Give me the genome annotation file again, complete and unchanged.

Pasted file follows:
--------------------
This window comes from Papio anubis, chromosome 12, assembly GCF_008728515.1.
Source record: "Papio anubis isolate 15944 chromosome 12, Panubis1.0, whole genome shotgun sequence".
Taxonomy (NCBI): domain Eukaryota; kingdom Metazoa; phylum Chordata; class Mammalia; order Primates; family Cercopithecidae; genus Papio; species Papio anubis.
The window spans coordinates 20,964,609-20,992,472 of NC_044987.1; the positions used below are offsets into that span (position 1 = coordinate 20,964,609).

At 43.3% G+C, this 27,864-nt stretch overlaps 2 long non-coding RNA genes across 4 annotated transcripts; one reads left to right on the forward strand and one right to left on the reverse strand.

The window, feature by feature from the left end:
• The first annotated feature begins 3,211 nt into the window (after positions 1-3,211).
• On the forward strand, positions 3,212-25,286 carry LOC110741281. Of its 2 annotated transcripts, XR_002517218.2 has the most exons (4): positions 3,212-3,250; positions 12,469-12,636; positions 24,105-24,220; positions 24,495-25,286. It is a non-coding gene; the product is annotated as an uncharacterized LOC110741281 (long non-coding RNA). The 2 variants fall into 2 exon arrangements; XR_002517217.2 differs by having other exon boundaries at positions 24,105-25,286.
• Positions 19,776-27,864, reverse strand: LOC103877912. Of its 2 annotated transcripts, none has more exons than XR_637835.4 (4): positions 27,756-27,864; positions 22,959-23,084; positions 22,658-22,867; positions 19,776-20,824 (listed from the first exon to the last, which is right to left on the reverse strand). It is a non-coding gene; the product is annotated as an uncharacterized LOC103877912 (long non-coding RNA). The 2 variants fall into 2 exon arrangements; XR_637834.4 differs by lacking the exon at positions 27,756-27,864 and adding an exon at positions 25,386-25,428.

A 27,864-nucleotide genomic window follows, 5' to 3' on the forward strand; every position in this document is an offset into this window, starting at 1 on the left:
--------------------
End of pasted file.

This window comes from Papio anubis, chromosome 12, assembly GCF_008728515.1.
Source record: "Papio anubis isolate 15944 chromosome 12, Panubis1.0, whole genome shotgun sequence".
Taxonomy (NCBI): domain Eukaryota; kingdom Metazoa; phylum Chordata; class Mammalia; order Primates; family Cercopithecidae; genus Papio; species Papio anubis.
The window spans coordinates 20,964,609-20,992,472 of NC_044987.1; the positions used below are offsets into that span (position 1 = coordinate 20,964,609).

At 43.3% G+C, this 27,864-nt stretch overlaps 2 long non-coding RNA genes across 4 annotated transcripts; one reads left to right on the forward strand and one right to left on the reverse strand.

The window, feature by feature from the left end:
• The first annotated feature begins 3,211 nt into the window (after positions 1-3,211).
• On the forward strand, positions 3,212-25,286 carry LOC110741281. Of its 2 annotated transcripts, XR_002517218.2 has the most exons (4): positions 3,212-3,250; positions 12,469-12,636; positions 24,105-24,220; positions 24,495-25,286. It is a non-coding gene; the product is annotated as an uncharacterized LOC110741281 (long non-coding RNA). The 2 variants fall into 2 exon arrangements; XR_002517217.2 differs by having other exon boundaries at positions 24,105-25,286.
• Positions 19,776-27,864, reverse strand: LOC103877912. Of its 2 annotated transcripts, none has more exons than XR_637835.4 (4): positions 27,756-27,864; positions 22,959-23,084; positions 22,658-22,867; positions 19,776-20,824 (listed from the first exon to the last, which is right to left on the reverse strand). It is a non-coding gene; the product is annotated as an uncharacterized LOC103877912 (long non-coding RNA). The 2 variants fall into 2 exon arrangements; XR_637834.4 differs by lacking the exon at positions 27,756-27,864 and adding an exon at positions 25,386-25,428.

A 27,864-nucleotide genomic window follows, 5' to 3' on the forward strand; every position in this document is an offset into this window, starting at 1 on the left: